State responsibility for unilateral hydrocarbon activities in disputed maritime areas: The case of Ghana and Côte d’Ivoire and its implications

By: Natalia Ermolina and Constantinos Yiallourides

PDF version: http://site.uit.no/jclos/files/2017/11/JCLOS-Blog-231117_Ghana-blog_final.pdf

Case commented on: ITLOS Special Chamber, Judgment in Dispute Concerning Delimitation of the Maritime Boundary Between Ghana and Côte d’Ivoire in the Atlantic Ocean, 23 September 2017.

Background to the dispute between Ghana and Côte d’Ivoire

For a long time, Ghana believed that there was a de facto maritime boundary line between Ghana and Côte d’Ivoire, and since the 1950s had conducted hydrocarbon activities based on its understanding of this ‘customary boundary’. Côte d’Ivoire, for its part, was not particularly active in protesting Ghana’s hydrocarbon activities. Only in 2009 did Côte d’Ivoire make a proposal as to its view of the maritime boundary thus forming a triangular area of overlapping maritime claims. The area claimed by Côte d’Ivoire covered significant oil and gas fields discovered by Tullow Oil plc operating under a license of Ghana. Ghana alleged that this was the main reason why Côte d’Ivoire raised its claims.

The ITLOS Special Chamber (SC) rejected Ghana’s submission that there was a tacit agreement between Ghana and Côte d’Ivoire for the delimitation of their territorial sea, exclusive economic zone and continental shelf within and beyond 200 n.m. (chapter VII, especially paras. 211-228). At the same time, the SC also rejected Côte d’Ivoire’s proposed boundary. The SC drew a single maritime boundary for the territorial sea, the exclusive economic zone and the continental shelf within and beyond 200 n.m. (chapter IX). The final boundary drawn by the SC almost coincides with the line argued by Ghana and does not affect Ghana’s petroleum fields found in the Gulf of Guinea. Therefore, it is not surprising that in many news accounts the SC’s decision is referred to as a victory of Ghana over Côte d’Ivoire.

This post comments on the issue of the international responsibility of Ghana for its hydrocarbon activities in the disputed maritime area. It also deals with the future implications of the SC’s ruling for the conduct of hydrocarbon activities in undelimited areas. An overview of the Judgment in the Ghana v. Côte d’Ivoire case is provided in posts by Nigel Bankes and Constantinos Yiallourides and Elizabeth Rose Donnelly.

The SC acknowledged that Ghana’s hydrocarbon activities were carried out in an area disputed between Ghana and Côte d’Ivoire (para. 588) since they were within the triangular area formed by the line claimed by Ghana and the line proposed by Côte d’Ivoire in 2009 (para. 586; Order of 25 April 2015, para. 60). However, the SC noted that Côte d’Ivoire’s different methods of delimitation meant that the location and size of the disputed area differed over time (para. 586). This is significant when determining the area to which the two obligations set forth in Article 83 (3) of the United Nations Convention on the Law of the Sea (UNCLOS) apply, namely the obligation to make every effort to reach a provisional arrangement of a practical nature and the obligation to make every effort not to jeopardize or hamper the reaching of a final delimitation (hereafter the obligation not to jeopardize or hamper). Nevertheless, the SC did not elaborate on this observation. Arguably, it is preferable not to seek to define the precise geographical limits of an undelimited area (see, for example, BIICL’s Report on the Obligations of States in Undelimited Maritime Areas, 2016, paras. 100-107) for two main reasons. Firstly, Article 83 (3) of UNCLOS includes no geographical limitation as regards these two obligations. Secondly, the absence of such a limitation would help to avoid the difficulties associated with determining the geographical scope of the obligations and avoids shifting the focus of any inquiry from the substantive content of the obligations on to their geographical aspects.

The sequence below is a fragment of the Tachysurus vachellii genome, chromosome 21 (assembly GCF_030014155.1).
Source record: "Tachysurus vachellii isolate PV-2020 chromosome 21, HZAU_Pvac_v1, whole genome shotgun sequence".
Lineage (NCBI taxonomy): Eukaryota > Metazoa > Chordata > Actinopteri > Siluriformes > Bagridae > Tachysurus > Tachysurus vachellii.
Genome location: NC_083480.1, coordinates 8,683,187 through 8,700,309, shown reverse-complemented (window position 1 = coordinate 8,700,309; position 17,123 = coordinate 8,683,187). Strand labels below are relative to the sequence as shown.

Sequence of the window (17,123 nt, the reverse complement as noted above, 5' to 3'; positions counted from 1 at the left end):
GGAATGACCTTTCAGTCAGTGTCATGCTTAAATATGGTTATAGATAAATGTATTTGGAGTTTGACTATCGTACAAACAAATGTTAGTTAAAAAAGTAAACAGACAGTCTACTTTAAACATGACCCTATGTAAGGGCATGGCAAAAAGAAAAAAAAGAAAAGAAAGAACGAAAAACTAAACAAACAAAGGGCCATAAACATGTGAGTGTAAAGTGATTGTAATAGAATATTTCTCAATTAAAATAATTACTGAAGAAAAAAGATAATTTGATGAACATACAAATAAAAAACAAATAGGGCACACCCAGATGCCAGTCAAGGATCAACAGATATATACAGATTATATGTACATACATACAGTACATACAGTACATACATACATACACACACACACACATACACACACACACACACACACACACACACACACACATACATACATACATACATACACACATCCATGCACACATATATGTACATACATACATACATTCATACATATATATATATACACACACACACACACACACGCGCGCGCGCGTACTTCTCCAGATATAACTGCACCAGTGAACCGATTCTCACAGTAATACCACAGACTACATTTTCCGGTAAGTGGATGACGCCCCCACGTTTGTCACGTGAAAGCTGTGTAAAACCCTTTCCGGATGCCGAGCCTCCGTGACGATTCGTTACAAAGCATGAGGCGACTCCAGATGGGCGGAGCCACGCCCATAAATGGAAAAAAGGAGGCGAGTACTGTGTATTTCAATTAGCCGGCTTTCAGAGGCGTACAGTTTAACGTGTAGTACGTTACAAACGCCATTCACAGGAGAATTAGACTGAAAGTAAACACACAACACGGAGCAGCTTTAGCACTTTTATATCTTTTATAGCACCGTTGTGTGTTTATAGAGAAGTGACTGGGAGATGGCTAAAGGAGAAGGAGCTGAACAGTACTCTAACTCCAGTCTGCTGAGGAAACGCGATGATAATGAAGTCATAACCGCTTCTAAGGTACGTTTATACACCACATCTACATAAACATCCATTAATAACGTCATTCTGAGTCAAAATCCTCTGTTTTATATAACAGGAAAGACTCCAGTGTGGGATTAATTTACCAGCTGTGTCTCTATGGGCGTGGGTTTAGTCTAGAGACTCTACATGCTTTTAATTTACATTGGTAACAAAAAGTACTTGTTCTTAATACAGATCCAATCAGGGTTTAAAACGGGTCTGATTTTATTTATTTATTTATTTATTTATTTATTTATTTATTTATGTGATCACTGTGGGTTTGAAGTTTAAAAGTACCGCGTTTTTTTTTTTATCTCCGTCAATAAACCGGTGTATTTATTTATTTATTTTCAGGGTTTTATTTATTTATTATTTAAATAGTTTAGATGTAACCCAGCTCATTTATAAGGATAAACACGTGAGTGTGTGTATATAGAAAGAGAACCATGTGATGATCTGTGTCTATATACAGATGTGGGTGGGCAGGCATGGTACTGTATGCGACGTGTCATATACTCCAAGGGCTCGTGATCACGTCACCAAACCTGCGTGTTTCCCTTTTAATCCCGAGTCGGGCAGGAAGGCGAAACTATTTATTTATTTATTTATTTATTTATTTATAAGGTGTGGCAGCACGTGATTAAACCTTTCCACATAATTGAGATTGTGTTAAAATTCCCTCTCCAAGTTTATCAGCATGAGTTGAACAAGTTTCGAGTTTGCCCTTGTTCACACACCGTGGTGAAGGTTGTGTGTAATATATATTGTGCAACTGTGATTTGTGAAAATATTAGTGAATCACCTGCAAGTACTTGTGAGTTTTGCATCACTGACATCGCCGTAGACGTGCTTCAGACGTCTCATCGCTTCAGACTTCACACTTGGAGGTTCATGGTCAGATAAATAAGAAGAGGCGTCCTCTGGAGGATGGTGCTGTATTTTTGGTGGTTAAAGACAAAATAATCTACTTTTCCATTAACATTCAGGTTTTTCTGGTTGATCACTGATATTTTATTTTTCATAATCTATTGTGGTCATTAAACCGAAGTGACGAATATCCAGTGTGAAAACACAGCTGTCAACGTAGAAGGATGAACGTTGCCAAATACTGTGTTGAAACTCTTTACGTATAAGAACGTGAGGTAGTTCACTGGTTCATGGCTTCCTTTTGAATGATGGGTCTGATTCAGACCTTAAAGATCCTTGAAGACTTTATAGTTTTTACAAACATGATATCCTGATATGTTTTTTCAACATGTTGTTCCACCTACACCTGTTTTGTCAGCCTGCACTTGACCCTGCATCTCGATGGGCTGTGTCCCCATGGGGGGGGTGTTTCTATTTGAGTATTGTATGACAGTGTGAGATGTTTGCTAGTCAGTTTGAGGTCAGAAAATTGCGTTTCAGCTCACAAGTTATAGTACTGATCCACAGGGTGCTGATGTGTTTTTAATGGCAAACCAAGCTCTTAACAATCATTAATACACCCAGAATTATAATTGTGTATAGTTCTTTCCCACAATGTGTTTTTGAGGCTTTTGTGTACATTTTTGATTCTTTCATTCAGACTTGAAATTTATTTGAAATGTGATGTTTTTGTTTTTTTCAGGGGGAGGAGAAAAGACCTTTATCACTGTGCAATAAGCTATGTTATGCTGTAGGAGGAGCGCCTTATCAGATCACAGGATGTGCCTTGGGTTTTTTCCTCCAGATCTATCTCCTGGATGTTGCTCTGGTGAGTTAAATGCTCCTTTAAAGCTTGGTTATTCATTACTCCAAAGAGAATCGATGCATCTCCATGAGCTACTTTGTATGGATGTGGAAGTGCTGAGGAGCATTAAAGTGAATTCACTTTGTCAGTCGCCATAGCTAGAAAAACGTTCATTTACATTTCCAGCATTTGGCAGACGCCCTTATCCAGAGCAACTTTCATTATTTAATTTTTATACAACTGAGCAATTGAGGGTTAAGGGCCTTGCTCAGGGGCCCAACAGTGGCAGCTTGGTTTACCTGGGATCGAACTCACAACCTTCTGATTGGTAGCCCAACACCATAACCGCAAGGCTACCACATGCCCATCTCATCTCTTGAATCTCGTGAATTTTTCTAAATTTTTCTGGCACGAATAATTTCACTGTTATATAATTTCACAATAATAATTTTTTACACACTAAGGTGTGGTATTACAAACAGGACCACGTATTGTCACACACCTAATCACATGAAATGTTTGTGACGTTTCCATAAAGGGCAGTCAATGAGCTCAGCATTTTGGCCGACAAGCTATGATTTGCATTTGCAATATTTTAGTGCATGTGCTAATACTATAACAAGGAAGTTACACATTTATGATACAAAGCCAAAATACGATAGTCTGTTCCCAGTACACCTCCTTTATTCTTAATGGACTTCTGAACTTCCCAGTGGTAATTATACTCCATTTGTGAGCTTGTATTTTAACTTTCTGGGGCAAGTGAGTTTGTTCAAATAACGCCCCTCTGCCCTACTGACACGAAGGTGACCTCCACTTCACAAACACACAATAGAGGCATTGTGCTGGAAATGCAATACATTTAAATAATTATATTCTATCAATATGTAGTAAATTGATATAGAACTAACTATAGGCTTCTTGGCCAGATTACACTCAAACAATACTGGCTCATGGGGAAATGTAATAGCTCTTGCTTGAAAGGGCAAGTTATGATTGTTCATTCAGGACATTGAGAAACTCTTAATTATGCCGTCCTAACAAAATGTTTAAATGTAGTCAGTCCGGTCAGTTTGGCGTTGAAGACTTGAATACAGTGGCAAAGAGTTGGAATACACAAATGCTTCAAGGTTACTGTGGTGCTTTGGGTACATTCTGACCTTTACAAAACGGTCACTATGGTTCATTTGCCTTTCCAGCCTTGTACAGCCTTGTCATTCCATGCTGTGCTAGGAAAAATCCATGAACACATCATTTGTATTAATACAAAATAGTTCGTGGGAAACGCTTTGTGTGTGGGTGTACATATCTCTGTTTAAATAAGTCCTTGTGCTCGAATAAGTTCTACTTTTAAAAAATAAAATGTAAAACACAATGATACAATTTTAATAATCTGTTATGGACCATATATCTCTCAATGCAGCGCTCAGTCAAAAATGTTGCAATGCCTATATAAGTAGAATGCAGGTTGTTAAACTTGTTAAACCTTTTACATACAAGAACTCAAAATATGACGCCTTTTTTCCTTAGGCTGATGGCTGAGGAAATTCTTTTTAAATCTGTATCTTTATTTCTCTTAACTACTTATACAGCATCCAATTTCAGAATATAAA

Violation of sovereign rights

Côte d’Ivoire argued that the ongoing hydrocarbon activities of Ghana in the disputed area caused a grave and irreversible harm to Côte d’Ivoire’s sovereign rights of exploration and exploitation of the natural resources of its continental shelf (Articles 56(1) and 77(1) of UNCLOS) (Request of Côte d’Ivoire, para 19). Côte d’Ivoire also argued that the conduct of geophysical investigations by Ghana constituted an infringement of the exclusive right of Côte d’Ivoire to conduct maritime scientific research, pursuant to Article 246(5) of UNCLOS, and its associated right to access, possess and control all confidential information relating to the exploration of the continental shelf. This, according to Côte d’Ivoire, was an indispensable element of a coastal State’s sovereign rights for the purpose of exploring the continental shelf and exploiting its natural resources as provided for in Article 77 of UNCLOS (Request of Côte d’Ivoire, para 30). Overall, Côte d’Ivoire emphasized that the actions of Ghana irremediably deprived Côte d’Ivoire of its sovereign right to formulate and implement its national energy policy and its exclusive sovereign right to decide “when, how and under what conditions the exploitation of these resources will take place, and even whether it should take place.” (Request of Côte d’Ivoire, para 38). In its final submission, Côte d’Ivoire requested the SC to declare and adjudge that the activities undertaken unilaterally by Ghana ‘in the Ivorian maritime area’ constituted a violation of a) Côte d’Ivoire’s exclusive sovereign rights over its continental shelf; b) the obligation to negotiate in good faith, pursuant to Article 83(1) of UNCLOS and customary law; and (c) the obligation not to jeopardize or hamper the conclusion of an agreement, as provided for by Article 83(3) of UNCLOS.